As pointed out above, the rarity of several of the MSAs requires large cohorts with thousands of patients in order to carefully validate agreement (especially positive per cent agreement) between methods. A viable and more realistic approach is to select positive samples from clinically well-characterised patients and complement those with also well characterised controls and test this cohort with various methods and platforms, including IP and LIA. Although this introduces a biassed inclusion criterion, it might provide more meaningful data. Along those lines, a close collaboration between clinicians, patient groups, research networks and kit manufacturers are mandatory to make serum samples available for validation, calibration and quality control. An alternative approach for calibration and quality control is the generation of human or humanised monoclonal antibodies. Standardisation is imperative for the consideration of additional MSAs (in addition to anti-Jo-1) as part of future classification criteria for IIM.8–10 To conclude, we thank the authors for conducting this study and encourage future studies with larger patient cohorts (such as MyoNet/EuroMyositis), ideally including different novel methods for the detection of MSA next to IP.11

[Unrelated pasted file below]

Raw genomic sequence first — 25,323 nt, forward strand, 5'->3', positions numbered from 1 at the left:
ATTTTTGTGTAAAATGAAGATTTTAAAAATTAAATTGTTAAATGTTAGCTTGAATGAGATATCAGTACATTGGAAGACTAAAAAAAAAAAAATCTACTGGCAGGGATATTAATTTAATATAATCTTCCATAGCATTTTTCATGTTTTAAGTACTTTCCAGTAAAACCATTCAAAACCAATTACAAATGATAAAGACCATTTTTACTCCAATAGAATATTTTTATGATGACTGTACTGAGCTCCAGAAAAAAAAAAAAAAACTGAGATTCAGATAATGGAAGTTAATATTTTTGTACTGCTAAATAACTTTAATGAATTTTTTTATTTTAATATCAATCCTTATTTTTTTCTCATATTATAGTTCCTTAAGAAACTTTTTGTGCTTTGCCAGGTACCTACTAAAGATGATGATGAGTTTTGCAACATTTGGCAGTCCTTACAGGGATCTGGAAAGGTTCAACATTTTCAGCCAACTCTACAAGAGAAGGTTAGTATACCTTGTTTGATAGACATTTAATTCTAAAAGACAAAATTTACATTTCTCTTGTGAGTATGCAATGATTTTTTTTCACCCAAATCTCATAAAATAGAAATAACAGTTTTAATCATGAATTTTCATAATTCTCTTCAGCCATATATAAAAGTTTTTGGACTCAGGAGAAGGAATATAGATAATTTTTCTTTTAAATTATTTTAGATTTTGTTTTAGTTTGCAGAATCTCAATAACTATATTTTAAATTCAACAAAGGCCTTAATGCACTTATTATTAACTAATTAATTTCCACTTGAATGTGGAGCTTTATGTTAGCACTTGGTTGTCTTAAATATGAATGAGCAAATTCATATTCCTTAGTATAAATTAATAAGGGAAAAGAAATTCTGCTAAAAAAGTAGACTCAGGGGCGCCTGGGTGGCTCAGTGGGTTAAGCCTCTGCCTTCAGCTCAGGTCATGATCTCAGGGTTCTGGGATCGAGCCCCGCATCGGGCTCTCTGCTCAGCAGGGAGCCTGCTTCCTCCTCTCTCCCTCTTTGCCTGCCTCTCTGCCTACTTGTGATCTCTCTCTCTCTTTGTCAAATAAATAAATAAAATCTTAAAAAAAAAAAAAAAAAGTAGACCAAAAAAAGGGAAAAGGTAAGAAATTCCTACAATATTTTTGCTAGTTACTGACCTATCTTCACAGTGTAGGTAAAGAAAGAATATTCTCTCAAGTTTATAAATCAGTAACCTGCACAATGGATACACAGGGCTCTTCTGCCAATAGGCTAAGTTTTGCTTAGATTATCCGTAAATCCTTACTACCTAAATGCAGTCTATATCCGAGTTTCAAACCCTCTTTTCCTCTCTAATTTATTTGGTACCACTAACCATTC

Table 2

Overview of myositis specific antibodies and contribution to clinical decisions.


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  • Contributors All authors contributed to the correspondence.

  • Funding The authors have not declared a specific grant for this research from any funding agency in the public, commercial or not-for-profit sectors.

  • Competing interests MM is employee of Inova Diagnostics. However, no product of the company is mentioned in the correspondence.

  • Patient consent for publication Not required.

  • Provenance and peer review Not commissioned; internally peer reviewed.